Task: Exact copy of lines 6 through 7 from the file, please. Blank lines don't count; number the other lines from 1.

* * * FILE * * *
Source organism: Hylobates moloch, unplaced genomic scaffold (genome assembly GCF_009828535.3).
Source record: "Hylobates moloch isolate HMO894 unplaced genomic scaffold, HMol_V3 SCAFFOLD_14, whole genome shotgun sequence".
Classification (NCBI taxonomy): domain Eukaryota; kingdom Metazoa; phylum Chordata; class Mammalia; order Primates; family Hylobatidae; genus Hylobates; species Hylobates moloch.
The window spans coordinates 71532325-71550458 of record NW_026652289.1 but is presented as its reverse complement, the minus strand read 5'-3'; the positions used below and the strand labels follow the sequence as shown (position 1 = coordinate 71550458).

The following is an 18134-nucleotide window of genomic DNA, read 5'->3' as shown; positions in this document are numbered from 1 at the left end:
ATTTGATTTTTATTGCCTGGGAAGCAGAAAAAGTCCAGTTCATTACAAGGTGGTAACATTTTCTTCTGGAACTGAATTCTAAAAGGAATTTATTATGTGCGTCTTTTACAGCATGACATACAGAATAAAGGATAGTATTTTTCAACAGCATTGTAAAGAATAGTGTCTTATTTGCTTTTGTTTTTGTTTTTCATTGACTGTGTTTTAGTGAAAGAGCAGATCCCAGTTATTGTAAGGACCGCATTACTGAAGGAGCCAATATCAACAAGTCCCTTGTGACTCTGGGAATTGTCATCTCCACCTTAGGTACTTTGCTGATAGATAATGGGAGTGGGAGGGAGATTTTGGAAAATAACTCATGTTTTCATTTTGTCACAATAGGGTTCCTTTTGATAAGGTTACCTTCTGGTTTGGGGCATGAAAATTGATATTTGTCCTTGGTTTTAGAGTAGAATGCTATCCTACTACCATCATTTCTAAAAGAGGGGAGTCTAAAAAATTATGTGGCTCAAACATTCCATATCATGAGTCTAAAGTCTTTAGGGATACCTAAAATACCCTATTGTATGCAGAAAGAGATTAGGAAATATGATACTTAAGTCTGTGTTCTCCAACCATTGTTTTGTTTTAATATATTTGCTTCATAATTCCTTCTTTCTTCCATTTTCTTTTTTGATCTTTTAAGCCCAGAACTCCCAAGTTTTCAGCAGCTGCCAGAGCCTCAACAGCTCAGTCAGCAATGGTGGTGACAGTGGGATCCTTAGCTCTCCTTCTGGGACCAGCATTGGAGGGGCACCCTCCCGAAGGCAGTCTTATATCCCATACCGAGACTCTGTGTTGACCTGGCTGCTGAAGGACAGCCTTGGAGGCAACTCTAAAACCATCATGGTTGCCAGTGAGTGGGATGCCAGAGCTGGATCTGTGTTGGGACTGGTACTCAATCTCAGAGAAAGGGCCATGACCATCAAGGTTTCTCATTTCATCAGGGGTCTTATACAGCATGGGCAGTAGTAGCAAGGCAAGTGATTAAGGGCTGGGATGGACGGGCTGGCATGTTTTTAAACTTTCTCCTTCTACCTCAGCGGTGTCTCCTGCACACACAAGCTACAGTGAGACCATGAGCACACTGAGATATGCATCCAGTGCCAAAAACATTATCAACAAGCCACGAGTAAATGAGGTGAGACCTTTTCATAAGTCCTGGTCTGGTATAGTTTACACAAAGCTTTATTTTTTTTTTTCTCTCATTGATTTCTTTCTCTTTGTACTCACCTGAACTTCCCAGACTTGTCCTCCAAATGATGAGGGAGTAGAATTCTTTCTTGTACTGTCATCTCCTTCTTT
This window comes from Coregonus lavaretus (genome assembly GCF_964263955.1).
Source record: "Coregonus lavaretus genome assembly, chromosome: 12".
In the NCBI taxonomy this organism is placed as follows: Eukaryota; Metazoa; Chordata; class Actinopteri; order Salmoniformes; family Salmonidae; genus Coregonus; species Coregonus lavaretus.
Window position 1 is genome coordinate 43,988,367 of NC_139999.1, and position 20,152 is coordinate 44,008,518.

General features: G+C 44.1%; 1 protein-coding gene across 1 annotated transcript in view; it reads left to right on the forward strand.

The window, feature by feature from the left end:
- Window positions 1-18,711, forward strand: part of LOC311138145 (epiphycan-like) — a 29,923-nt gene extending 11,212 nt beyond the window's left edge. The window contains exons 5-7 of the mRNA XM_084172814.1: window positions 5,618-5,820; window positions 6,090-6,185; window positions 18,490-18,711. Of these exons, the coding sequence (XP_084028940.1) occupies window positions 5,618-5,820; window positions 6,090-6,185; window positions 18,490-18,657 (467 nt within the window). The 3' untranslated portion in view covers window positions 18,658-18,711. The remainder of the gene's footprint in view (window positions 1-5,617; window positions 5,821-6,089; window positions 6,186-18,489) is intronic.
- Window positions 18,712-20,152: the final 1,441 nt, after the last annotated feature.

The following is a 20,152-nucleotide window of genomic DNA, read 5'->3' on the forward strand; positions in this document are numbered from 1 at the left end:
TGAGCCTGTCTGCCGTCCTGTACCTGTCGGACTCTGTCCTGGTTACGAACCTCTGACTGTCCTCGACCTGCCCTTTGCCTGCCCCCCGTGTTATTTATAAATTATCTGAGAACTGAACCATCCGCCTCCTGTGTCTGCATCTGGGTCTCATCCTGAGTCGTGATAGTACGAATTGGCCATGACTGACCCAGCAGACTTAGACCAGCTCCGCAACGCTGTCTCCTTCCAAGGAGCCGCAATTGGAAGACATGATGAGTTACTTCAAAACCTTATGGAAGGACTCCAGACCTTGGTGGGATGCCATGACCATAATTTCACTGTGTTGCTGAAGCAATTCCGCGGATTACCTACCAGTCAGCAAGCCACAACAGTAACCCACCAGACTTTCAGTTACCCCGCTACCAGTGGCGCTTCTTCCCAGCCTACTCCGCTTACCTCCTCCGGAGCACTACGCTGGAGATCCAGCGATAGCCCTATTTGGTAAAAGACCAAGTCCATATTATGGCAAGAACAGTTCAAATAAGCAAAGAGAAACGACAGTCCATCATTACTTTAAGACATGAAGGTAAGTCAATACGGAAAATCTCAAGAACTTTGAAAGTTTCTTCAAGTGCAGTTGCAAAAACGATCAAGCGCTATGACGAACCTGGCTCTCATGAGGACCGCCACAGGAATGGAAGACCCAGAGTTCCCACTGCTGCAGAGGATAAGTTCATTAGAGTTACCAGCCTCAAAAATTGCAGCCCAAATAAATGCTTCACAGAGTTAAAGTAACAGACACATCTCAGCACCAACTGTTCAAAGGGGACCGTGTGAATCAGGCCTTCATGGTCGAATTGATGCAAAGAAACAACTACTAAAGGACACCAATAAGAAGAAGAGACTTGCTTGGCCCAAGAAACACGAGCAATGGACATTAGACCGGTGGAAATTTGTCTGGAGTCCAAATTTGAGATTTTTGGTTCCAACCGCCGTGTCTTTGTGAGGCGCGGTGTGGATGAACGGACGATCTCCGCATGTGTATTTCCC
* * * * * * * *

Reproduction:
ATTTGATTTTTATTGCCTGGGAAGCAGAAAAAGTCCAGTTCATTACAAGGTGGTAACATTTTCTTCTGGAACTGAATTCTAAAAGGAATTTATTATGTGCGTCTTTTACAGCATGACATACAGAATAAAGGATAGTATTTTTCAACAGCATTGTAAAGAATAGTGTCTTATTTGCTTTTGTTTTTGTTTTTCATTGACTGTGTTTTAGTGAAAGAGCAGATCCCAGTTATTGTAAGGACCGCATTACTGAAGGAGCCAATATCAACAAGTCCCTTGTGACTCTGGGAATTGTCATCTCCACCTTAGGTACTTTGCTGATAGATAATGGGAGTGGGAGGGAGATTTTGGAAAATAACTCATGTTTTCATTTTGTCACAATAGGGTTCCTTTTGATAAGGTTACCTTCTGGTTTGGGGCATGAAAATTGATATTTGTCCTTGGTTTTAGAGTAGAATGCTATCCTACTACCATCATTTCTAAAAGAGGGGAGTCTAAAAAATTATGTGGCTCAAACATTCCATATCATGAGTCTAAAGTCTTTAGGGATACCTAAAATACCCTATTGTATGCAGAAAGAGATTAGGAAATATGATACTTAAGTCTGTGTTCTCCAACCATTGTTTTGTTTTAATATATTTGCTTCATAATTCCTTCTTTCTTCCATTTTCTTTTTTGATCTTTTAAGCCCAGAACTCCCAAGTTTTCAGCAGCTGCCAGAGCCTCAACAGCTCAGTCAGCAATGGTGGTGACAGTGGGATCCTTAGCTCTCCTTCTGGGACCAGCATTGGAGGGGCACCCTCCCGAAGGCAGTCTTATATCCCATACCGAGACTCTGTGTTGACCTGGCTGCTGAAGGACAGCCTTGGAGGCAACTCTAAAACCATCATGGTTGCCAGTGAGTGGGATGCCAGAGCTGGATCTGTGTTGGGACTGGTACTCAATCTCAGAGAAAGGGCCATGACCATCAAGGTTTCTCATTTCATCAGGGGTCTTATACAGCATGGGCAGTAGTAGCAAGGCAAGTGATTAAGGGCTGGGATGGACGGGCTGGCATGTTTTTAAACTTTCTCCTTCTACCTCAGCGGTGTCTCCTGCACACACAAGCTACAGTGAGACCATGAGCACACTGAGATATGCATCCAGTGCCAAAAACATTATCAACAAGCCACGAGTAAATGAGGTGAGACCTTTTCATAAGTCCTGGTCTGGTATAGTTTACACAAAGCTTTATTTTTTTTTTTCTCTCATTGATTTCTTTCTCTTTGTACTCACCTGAACTTCCCAGACTTGTCCTCCAAATGATGAGGGAGTAGAATTCTTTCTTGTACTGTCATCTCCTTCTTT
This window comes from Coregonus lavaretus (genome assembly GCF_964263955.1).